COLUMBUS - Memo to Xavier coach Sean Miller: Get a copy of the Tennessee-Virginia game film from yesterday's NCAA second-round game at Nationwide Arena. See what you can do with a three-point lead and mere seconds to play.
You have some free time this week, so go ahead. Ohio State is still playing - your buddy Thad Matta will be getting ready for Tennessee, in fact - but you're just sitting back with your feet up on the ottoman. Slide the tape in and take a Bruce Pearl video clinic.
Pearl's Tennessee team had a 75-72 lead after Chris Lofton made two free throws with 10.2 seconds left. Four seconds later, when Virginia's Sean Singletary crossed center court, JaJuan Smith reached in and fouled him. No 3-point attempt.
Later, after Lofton made two more free throws with 5.7 seconds to play and gave the Vols another three-point lead, Pearl wanted Jordan Howell to again foul Singletary. Since Cavalier coach Dave Leitao is also making the big bucks, he countered with a nice chess move of his own. He had his 6-10 center set a high ball screen to pick Howell off, the Vols were late in switching, and Singletary this time got a decent look, but missed the shot.
OK, so sometimes you're good and sometimes you're lucky.
But Pearl at least understands something that seems to be elementary, but which too few coaches seem willing to buy - don't let an opponent tie you with a 3-point shot when you have a three-point lead.
Miller, of course, saw his Xavier team blow the last three points of a once-substantial advantage when Ohio State's Ron Lewis drilled a trey at the buzzer in a second-round game at Lexington on Saturday. The Buckeyes went on to dominate in overtime and advanced to the Sweet 16.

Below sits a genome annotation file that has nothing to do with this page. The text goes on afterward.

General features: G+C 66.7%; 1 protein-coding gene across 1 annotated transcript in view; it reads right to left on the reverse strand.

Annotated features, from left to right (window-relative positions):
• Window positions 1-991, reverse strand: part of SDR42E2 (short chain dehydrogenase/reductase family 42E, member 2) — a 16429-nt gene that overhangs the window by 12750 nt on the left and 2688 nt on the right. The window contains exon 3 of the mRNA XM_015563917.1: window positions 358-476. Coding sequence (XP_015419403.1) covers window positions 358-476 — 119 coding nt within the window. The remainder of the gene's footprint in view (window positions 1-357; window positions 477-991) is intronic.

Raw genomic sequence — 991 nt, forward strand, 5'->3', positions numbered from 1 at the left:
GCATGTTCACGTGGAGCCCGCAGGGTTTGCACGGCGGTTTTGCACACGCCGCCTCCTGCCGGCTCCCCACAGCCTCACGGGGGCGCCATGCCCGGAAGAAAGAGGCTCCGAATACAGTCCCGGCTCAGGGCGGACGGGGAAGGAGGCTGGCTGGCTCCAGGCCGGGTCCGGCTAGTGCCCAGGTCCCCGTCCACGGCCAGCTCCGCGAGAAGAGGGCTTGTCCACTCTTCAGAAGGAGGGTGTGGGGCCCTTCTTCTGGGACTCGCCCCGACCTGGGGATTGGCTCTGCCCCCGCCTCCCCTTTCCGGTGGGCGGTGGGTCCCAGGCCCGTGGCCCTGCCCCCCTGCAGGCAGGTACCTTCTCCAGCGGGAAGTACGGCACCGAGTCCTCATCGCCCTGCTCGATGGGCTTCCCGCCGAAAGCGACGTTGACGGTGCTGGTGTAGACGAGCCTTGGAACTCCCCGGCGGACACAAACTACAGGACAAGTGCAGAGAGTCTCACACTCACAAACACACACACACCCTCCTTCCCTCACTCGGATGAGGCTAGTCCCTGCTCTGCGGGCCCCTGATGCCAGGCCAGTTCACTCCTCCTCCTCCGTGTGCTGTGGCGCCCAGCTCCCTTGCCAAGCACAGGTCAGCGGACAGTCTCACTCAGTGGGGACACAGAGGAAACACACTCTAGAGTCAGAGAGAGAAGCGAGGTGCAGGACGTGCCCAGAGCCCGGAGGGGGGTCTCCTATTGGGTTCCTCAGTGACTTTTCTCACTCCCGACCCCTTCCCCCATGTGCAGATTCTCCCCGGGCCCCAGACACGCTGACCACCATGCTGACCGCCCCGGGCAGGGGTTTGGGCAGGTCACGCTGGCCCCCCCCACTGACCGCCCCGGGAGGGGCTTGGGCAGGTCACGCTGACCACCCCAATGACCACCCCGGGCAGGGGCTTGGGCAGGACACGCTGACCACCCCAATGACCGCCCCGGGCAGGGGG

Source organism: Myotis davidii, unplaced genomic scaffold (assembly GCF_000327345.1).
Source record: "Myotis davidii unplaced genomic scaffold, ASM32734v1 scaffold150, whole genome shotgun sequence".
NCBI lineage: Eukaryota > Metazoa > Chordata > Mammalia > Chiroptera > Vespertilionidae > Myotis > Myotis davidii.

Afterwards, Miller offered up some sort of mumbled gobbledygook to explain not fouling an OSU player in advance of the final shot.
Why should there be any other strategy?
We'll let Pearl take it from here. It's his clinic, after all.
"You [foul] for four reasons, because they have to make four plays to beat you," Pearl said. "Obviously, they've got to make the first free throw. They've got to miss the second one. They've got to rebound the miss, and they've got to make another offensive play for a score."
If the team with the lead in that situation opts not to foul, then the opponent has to make only one play.
That's what Lewis did for the Buckeyes.
It is what Singletary might have done for Virginia.
"You don't always execute it," Pearl said, "but you have to try. I'll throw Jordan under the bus, I guess, and say he should have [gotten free and] jumped out and fouled [Singletary] before he got to the 3-point line. But I also understand his situation."
That is to say that Howell, by the time he worked free of the screen, was afraid Singletary might be able to get off a shot at the same time he was being fouled.
That's the fear a lot of coaches have of fouling with a three-point lead when the ball is in the hands of a shooter.
You pick your poison and take your chances. Pearl chose to foul with 6.3 seconds left and at least tried to do the same on the game's final play. His team survived.
Xavier's Miller, on the verge of upsetting a No. 1 seed, let Ohio State get off a shot. Now he has time to watch the video.